HIV-1 vaccine development : tackling virus diversity with a multi-envelope cocktail

Hurwitz, Julia L., Zhan, Xiaoyan, Brown, Scott A., Bonsignori, Mattia, Stambas, John, Lockey, Timothy D., Sealy, Robert, Surman, Sherri, Freiden, Pam, Jones, Bart, Martin, Louis, Blanchard, James and Slobod, Karen S. 2008, HIV-1 vaccine development : tackling virus diversity with a multi-envelope cocktail, Frontiers in Bioscience, vol. 13, no. 2, pp. 609-620, doi: 10.2741/2706.

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Title HIV-1 vaccine development : tackling virus diversity with a multi-envelope cocktail
Author(s) Hurwitz, Julia L.
Zhan, Xiaoyan
Brown, Scott A.
Bonsignori, Mattia
Stambas, JohnORCID iD for Stambas, John
Lockey, Timothy D.
Sealy, Robert
Surman, Sherri
Freiden, Pam
Jones, Bart
Martin, Louis
Blanchard, James
Slobod, Karen S.
Journal name Frontiers in Bioscience
Volume number 13
Issue number 2
Start page 609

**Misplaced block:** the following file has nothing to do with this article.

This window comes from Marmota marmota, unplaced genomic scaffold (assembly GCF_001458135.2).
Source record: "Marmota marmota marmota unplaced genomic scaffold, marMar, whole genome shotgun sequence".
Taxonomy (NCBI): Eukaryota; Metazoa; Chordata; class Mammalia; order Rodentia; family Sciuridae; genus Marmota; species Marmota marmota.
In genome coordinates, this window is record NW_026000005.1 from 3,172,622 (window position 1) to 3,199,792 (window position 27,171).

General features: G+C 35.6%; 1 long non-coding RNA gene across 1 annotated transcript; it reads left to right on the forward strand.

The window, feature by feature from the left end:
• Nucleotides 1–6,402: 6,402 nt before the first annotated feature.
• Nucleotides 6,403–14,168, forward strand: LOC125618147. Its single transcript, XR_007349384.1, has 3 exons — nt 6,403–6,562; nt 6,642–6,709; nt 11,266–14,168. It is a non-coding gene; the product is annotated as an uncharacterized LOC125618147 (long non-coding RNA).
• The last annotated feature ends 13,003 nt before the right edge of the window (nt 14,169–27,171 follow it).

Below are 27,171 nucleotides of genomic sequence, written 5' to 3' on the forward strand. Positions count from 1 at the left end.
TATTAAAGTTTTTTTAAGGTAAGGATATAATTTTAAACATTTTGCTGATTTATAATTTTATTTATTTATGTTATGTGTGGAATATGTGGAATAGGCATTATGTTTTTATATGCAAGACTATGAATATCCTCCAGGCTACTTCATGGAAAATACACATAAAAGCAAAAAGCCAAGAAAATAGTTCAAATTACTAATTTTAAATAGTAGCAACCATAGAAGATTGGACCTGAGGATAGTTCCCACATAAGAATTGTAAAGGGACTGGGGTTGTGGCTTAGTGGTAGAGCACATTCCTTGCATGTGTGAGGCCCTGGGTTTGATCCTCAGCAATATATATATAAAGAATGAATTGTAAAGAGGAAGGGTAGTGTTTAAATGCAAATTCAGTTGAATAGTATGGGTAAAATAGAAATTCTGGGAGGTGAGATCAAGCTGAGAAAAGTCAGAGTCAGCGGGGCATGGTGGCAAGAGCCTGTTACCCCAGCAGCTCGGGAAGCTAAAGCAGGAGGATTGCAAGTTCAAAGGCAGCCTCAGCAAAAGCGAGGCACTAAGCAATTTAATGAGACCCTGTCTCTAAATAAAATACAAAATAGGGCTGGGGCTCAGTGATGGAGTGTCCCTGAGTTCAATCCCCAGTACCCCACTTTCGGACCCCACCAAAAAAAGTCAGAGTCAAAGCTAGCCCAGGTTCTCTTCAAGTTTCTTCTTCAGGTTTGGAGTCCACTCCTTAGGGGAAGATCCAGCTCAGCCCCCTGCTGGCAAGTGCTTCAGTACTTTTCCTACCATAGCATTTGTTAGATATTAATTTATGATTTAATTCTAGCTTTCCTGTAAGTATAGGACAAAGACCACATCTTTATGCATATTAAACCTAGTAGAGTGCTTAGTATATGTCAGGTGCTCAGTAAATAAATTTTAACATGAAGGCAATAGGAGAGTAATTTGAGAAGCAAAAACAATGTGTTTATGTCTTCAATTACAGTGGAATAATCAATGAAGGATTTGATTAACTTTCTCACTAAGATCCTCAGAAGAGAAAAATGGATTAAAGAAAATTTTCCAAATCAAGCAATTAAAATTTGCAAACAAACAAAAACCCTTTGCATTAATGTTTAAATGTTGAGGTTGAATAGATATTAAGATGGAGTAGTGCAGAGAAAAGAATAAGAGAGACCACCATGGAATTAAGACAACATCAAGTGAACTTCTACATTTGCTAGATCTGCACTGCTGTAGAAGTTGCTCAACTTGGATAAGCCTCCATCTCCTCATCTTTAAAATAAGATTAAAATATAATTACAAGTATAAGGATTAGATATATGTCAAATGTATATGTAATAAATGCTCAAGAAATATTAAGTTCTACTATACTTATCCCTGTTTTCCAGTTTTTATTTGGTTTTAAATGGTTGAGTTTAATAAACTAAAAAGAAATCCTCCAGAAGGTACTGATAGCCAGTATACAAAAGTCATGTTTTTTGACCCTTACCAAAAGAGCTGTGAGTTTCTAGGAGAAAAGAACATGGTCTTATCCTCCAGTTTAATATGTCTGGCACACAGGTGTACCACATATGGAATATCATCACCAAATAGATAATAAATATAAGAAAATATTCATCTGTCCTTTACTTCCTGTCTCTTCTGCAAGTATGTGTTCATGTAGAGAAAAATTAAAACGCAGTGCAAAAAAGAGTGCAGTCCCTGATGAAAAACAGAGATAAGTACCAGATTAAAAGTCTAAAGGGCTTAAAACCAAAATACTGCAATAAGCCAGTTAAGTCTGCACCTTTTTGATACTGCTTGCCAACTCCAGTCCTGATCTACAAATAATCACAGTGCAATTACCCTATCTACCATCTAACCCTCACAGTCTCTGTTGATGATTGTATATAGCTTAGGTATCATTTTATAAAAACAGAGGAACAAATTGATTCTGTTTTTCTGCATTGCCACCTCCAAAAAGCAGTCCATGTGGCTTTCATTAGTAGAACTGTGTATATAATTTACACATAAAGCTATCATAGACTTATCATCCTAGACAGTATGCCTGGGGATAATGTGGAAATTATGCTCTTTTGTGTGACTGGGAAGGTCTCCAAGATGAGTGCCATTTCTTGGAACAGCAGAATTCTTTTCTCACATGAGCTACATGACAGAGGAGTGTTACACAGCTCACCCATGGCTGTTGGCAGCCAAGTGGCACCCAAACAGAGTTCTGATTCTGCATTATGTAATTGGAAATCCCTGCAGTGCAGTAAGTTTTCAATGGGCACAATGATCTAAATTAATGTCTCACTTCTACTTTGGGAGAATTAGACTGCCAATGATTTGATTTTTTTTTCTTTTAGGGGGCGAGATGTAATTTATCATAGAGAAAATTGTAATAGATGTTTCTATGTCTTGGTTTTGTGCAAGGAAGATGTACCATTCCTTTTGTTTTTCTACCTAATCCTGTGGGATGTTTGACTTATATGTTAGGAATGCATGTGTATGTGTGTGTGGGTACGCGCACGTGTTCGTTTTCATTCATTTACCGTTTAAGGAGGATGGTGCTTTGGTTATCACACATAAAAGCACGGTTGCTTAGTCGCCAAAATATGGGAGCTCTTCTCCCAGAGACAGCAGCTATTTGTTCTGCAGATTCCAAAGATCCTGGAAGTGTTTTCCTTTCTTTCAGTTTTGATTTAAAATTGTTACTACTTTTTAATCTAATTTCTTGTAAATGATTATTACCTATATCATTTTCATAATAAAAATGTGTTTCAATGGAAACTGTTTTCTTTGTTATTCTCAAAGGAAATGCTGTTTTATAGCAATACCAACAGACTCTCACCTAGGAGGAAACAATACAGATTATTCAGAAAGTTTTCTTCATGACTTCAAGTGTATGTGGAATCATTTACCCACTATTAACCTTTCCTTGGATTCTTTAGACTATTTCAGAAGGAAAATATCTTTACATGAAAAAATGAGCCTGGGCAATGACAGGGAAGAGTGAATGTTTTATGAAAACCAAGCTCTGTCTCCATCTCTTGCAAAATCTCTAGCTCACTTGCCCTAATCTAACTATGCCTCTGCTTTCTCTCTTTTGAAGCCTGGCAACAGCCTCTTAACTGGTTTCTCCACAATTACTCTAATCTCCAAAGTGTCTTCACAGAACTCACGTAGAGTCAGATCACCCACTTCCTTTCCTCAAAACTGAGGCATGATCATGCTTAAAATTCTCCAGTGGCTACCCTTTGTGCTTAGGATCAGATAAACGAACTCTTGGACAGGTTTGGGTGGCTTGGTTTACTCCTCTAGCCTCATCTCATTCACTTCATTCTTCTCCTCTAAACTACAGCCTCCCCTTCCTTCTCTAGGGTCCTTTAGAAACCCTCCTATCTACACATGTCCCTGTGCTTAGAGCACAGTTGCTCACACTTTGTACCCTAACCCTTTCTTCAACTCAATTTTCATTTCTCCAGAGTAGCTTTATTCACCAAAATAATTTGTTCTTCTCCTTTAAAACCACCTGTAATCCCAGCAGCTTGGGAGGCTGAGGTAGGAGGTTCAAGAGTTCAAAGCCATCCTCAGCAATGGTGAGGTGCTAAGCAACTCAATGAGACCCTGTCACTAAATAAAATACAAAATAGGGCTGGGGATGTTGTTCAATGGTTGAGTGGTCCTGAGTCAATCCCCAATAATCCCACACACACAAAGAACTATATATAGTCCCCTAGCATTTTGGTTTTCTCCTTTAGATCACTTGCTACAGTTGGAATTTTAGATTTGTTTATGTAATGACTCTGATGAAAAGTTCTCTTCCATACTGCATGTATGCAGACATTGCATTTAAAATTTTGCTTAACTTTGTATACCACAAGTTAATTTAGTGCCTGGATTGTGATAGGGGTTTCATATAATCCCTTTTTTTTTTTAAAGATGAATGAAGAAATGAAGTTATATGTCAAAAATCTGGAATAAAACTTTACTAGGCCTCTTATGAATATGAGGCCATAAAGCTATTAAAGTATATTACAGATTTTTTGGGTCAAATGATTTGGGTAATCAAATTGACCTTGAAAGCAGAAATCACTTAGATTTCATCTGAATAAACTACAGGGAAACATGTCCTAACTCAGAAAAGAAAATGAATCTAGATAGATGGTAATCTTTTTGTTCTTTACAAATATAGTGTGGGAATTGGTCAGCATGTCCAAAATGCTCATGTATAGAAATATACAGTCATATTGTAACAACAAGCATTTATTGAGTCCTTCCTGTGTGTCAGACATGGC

End page 620
Total pages 12
Publisher Frontiers in bioscience
Place of publication Tampa, U.S.A.
Publication date 2008-01-01
ISSN 1093-9946
Summary A major obstacle to the design of a global HIV-1 vaccine is viral diversity. At present, data suggest that a vaccine comprising a single antigen will fail to generate broadly reactive B-cell and T-cell responses able to confer protection against the diverse isolates of HIV-1. While some B-cell and T-cell epitopes lie within the more conserved regions of HIV-1 proteins, many are localized to variable regions and differ from one virus to the next. Neutralizing B-cell responses may vary toward viruses with different i) antibody contact residues and/or ii) protein conformations while T-cell responses may vary toward viruses with different (i) T-cell receptor contact residues and/or (ii) amino acid sequences pertinent to antigen processing. Here we review previous and current strategies for HIV-1 vaccine development. We focus on studies at St. Jude Children's Research Hospital (SJCRH) dedicated to the development of an HIV-1 vaccine cocktail strategy. The SJCRH multi-vectored, multi-envelope vaccine has now been shown to elicit HIV-1-specific B- and T-cell functions with a diversity and durability that may be required to prevent HIV-1 infections in humans.
Language eng
DOI 10.2741/2706
Field of Research 110804 Medical Virology
Socio Economic Objective 970111 Expanding Knowledge in the Medical and Health Sciences
HERDC Research category C1.1 Refereed article in a scholarly journal
Grant ID NHMRC 508902
Copyright notice ©2008 Frontiers in Bioscience
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